Sunday, September 4, 2011

It's Just That Easy

Romans 13: 8-14, page 162
Owe no one anything, except to love one another; for the one who loves another has fulfilled the law. The commandments, “You shall not commit adultery; You shall not murder; You shall not steal; You shall not covet”; and any other commandment, are summed up in this word, “Love your neighbor as yourself.” Love does no wrong to a neighbor; therefore, love is the fulfilling of the law.
Besides this, you know what time it is, how it is now the moment for you to wake from sleep. For salvation is nearer to us now than when we became believers; the night is far gone, the day is near. Let us lay aside the works of darkness and put on the armor of light; let us live honorably as in the day, not in reveling and drunkenness, not in debauchery and licentiousness, not in quarreling and jealousy. Instead, put on the Lord Jesus Christ, and make no provision for the flesh, to gratify its desires.
Two of my favorite parts of the worship service here are things that we do every week without even thinking about it – we stand and say together what we believe using the Apostles Creed, one of the earliest statements adopted by the Christian Faith, and we pray together as Christ taught us using the Lord’s Prayer.
I love these parts of the service because it’s a rare treat to find yourself in a room full of people who can agree enough to say that we all believe the same thing, not once, but twice.
Human beings are notorious for complicating such simple pleasures as though we were predisposed for seeing room for disagreement.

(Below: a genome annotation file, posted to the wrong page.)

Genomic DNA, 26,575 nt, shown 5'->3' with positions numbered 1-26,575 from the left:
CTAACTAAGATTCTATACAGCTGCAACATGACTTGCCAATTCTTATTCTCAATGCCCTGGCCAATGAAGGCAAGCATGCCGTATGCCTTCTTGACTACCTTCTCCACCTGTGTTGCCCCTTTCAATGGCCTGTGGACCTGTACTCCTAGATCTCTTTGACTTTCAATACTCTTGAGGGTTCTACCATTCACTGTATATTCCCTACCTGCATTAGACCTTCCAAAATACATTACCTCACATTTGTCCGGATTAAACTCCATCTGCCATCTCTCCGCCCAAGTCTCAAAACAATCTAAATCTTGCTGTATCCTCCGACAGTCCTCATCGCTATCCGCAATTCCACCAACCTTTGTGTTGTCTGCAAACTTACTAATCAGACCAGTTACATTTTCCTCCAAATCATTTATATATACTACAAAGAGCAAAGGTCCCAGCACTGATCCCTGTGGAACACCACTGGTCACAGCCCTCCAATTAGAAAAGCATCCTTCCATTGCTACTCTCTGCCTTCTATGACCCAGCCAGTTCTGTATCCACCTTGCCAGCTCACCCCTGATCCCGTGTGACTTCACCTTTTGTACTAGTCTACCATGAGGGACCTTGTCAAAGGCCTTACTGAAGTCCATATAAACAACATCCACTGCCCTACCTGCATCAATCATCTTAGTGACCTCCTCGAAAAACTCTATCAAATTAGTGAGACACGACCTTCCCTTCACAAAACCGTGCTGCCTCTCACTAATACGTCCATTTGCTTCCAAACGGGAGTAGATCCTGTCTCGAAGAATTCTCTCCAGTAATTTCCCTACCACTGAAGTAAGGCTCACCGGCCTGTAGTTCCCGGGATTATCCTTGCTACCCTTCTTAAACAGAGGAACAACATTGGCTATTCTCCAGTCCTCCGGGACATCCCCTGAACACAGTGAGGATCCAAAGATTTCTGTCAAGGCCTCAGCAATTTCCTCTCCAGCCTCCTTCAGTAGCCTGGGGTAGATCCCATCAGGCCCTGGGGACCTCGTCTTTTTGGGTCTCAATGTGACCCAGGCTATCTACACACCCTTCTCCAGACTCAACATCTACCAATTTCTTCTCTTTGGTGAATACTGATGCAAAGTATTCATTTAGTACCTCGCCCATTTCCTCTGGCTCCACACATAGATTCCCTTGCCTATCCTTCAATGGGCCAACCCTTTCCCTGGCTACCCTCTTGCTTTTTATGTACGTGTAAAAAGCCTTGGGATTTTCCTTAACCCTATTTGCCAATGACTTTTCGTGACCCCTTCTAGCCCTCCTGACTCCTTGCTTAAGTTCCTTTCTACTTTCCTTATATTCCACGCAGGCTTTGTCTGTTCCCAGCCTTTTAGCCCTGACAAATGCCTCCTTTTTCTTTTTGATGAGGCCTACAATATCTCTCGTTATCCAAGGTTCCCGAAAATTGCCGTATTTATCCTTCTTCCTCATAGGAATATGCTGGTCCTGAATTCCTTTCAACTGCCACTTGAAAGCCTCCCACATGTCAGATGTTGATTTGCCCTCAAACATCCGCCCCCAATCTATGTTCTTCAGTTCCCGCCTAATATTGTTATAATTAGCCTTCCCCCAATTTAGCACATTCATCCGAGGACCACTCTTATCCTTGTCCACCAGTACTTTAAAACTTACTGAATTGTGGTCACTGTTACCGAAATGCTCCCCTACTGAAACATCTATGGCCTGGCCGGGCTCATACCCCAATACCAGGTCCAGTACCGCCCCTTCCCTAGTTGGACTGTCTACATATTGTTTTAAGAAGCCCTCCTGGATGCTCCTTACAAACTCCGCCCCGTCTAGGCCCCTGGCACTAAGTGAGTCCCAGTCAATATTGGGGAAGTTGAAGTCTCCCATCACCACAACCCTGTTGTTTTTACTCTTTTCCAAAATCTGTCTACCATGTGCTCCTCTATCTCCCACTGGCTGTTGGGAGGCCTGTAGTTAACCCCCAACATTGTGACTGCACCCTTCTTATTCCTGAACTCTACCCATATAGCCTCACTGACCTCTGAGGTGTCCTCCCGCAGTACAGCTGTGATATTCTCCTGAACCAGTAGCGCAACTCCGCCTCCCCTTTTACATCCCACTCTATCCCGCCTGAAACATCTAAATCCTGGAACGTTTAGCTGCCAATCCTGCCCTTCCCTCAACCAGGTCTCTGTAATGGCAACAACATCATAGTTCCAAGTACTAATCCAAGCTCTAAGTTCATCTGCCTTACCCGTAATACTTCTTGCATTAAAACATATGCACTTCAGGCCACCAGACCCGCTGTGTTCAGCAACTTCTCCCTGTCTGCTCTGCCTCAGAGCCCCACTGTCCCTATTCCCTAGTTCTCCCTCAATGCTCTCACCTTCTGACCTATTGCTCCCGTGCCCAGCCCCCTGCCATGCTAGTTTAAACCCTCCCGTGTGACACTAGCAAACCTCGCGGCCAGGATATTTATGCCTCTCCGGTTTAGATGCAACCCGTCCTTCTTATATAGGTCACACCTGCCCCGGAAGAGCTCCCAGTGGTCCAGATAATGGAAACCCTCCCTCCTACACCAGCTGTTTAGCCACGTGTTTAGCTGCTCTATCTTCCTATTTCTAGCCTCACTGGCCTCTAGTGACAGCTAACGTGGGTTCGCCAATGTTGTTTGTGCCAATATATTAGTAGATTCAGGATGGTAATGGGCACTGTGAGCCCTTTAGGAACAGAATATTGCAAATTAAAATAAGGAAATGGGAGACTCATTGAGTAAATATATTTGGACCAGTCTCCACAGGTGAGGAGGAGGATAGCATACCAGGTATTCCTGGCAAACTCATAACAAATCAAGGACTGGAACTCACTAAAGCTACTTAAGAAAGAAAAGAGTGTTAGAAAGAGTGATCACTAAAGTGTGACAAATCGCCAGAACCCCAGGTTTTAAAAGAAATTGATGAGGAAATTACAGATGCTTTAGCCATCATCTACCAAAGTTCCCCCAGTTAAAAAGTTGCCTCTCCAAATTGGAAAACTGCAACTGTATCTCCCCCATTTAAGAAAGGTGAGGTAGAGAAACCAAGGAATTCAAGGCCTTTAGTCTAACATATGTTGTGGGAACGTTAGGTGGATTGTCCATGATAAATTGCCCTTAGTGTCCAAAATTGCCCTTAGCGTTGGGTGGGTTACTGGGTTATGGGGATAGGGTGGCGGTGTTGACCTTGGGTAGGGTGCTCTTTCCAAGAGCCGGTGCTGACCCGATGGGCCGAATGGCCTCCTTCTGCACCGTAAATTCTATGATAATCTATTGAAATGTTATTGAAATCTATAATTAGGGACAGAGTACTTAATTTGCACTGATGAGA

Maybe you’ve been to a wedding, the groom’s a Methodist, the bride a Presbyterian and when it comes time to pray the Lord’s Prayer you’re not sure whether you need to be forgiven for your debts or your trespasses.
There’s an advantage to keeping things simple, but there’s something about people that makes us want to complicate matters – to take something simple like a candy bar, dip it in batter and deep fry it. People are doing that now at State Fairs and things, and it seems over the top, but this is what people do – we take simple things and make them more and more complicated.
Think about your car – it started out without power windows. But now that we have them, air conditioning, satellite radios, power steering, and heated seats it’s hard to imagine getting by without them, until something breaks and there’s absolutely no way to fix it ourselves and so we long for a simpler time when cars were just cars.
When you add things, when you make things more complicated, you have to be careful because often are things added – for convenience, for the sake of luxury, to be new and exciting - but rarely is anything taken away.
That’s how closets work. Things get added. Everything in my closet is important…or at least it was at one time. More importantly I can’t imagine going through it all to clean it out – now that all that stuff is in there I’m used to it being in there. I know I don’t need it, but I’m not going to clean it all out either.
Taxes work this way too. You start with something simple and you add to it and it gets complicated fast. I’m sure that every tax code we have seemed like a good idea at the time, but today I’m not sure what my Dog License Tax goes to pay for, and I’m certain that now that it’s been established there is no committee in our Federal Government who is going to put it to sleep. Our tax code is like a closet – I’m sure everything there is important – or at least it was at one time – and now that it’s in there it’s never coming out.
In the last 100 years, more than 40 new types of tax have been instituted, and so today there are many who call out for a simplification of the process that most need a professional to understand. The only good thing is that those who know can benefit from the exemptions.
You add and you add and you add – but not all of that adding is bad because you pay less if you can be smart about it. There’s an exemption for children, there’s an exemption for buying products that are considered environmentally friendly, and there are tons of exemptions for religious institutions.